Kaplan University holds spring commencement

March 17, 2013|By JULIE E. GREENE |
  • Brittany Barber speaks during Kaplan University commencement services Sunday afternoon at North Hagerstown High School.
By Joe Crocetta/Staff Photographer

Maintaining one’s skills was a common theme Sunday during the spring commencement ceremony for students graduating from Kaplan University’s Maryland campuses.

“In order to truly succeed in our personal lives and careers, we need to have a passion that fuels our purpose, drive and ambition. However this will only take us part of the way. We need to obtain and maintain the proper tools and equipment in order to succeed, or otherwise we get left behind,” graduate Sharon Sheffield told the audience.

After deciding that a job at a sewing factory after high school wasn’t for her, Sheffield said she took some in-house courses provided by a company for which she worked and took an accounting class at a local community college.

“However, the Word Perfect and Lotus skills I learned back then are obsolete today,” said Sheffield, who is an associate financial analyst for The Herald-Mail.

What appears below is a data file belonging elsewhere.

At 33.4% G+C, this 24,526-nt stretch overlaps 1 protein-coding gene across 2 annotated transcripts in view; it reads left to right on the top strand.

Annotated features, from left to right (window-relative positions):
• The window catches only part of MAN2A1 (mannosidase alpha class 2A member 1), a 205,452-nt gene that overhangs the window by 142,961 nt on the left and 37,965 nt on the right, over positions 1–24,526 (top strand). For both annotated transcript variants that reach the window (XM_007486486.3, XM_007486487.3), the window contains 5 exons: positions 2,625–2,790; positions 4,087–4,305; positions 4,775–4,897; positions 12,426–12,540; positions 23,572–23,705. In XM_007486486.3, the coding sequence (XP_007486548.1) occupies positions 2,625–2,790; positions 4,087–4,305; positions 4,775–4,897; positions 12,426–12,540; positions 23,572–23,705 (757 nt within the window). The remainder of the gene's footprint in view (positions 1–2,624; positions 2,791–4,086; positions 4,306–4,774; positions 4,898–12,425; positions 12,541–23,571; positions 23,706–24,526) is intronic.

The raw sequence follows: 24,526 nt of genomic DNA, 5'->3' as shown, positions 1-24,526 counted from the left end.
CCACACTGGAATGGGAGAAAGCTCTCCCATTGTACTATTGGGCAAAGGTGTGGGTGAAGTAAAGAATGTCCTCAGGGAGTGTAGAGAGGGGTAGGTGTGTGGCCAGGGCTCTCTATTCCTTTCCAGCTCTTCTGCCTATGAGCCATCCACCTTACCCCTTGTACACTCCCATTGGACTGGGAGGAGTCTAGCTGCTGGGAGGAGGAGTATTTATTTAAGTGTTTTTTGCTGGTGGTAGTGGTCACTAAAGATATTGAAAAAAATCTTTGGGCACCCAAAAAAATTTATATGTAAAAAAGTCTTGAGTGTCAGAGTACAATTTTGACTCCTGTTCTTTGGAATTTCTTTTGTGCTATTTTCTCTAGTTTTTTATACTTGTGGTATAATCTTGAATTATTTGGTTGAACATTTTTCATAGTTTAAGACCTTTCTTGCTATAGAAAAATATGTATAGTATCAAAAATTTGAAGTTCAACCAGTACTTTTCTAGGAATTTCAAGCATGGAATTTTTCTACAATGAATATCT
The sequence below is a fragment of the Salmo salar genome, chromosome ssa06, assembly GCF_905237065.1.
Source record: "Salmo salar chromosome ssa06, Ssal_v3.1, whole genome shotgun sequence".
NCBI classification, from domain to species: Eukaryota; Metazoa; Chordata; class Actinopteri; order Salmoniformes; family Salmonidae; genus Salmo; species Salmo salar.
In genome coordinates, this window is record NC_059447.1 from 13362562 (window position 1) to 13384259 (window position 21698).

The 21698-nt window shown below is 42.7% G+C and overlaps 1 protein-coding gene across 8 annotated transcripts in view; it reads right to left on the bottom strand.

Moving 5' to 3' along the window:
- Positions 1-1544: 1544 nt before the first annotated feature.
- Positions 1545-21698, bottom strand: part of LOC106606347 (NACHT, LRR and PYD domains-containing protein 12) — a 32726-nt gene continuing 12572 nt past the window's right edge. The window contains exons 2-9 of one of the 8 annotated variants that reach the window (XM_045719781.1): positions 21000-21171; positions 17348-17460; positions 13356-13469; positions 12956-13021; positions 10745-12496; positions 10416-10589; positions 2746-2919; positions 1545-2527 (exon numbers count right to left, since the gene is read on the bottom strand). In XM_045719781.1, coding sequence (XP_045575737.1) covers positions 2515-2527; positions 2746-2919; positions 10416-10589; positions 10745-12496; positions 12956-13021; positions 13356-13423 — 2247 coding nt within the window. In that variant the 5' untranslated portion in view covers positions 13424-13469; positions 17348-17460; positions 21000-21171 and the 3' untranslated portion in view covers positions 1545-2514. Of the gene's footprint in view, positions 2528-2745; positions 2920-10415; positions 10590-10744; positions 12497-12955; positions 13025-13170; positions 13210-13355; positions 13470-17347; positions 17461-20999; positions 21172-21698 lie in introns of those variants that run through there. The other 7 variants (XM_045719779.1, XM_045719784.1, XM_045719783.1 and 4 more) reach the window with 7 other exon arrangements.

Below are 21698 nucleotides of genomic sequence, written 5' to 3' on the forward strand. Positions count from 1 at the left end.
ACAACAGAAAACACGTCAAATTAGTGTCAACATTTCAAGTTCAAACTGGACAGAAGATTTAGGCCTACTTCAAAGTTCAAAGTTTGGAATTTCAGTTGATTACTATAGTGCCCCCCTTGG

Sheffield, representing the Hagerstown campus, was one of two students chosen to speak at Sunday’s commencement in North Hagerstown High School’s auditorium.

The other student speaker was Brittany Barber from the Rockville, Md., campus.

Chris Motz, president of both Maryland campuses, presented the distinguished alumni of the year award to Mary Varner Rosborough.

Rosborough, 86, graduated from Kaplan’s local precursor, Hagerstown Business College, in 1945.

“The thorough preparation that I received at HBC allowed me to step into every experience with a confidence that I possess the skills to fulfill the requirements no matter what it took,” Rosborough said.

Rosborough said her education did not end when she graduated in 1945.

“Those were the days of fountain pens, manual typewriters, carbon paper, Varitypers, duplicators, mimeographs and stencils — some of these things may sound very strange to you,” she told the large crowd.

“But ... at that time, cellphones, computers and all of the modern technology was just a dream in somebody’s mind,” she said.

Motz said Rosborough’s first job after graduating was to type telegrams for the American Red Cross during the end of World War II.

The mother of four children, Rosborough said she has worked for a family business in home building and real estate sales, been an owner and operator of a secretarial, accounting, and tax preparation service, and was a human resources assistant.

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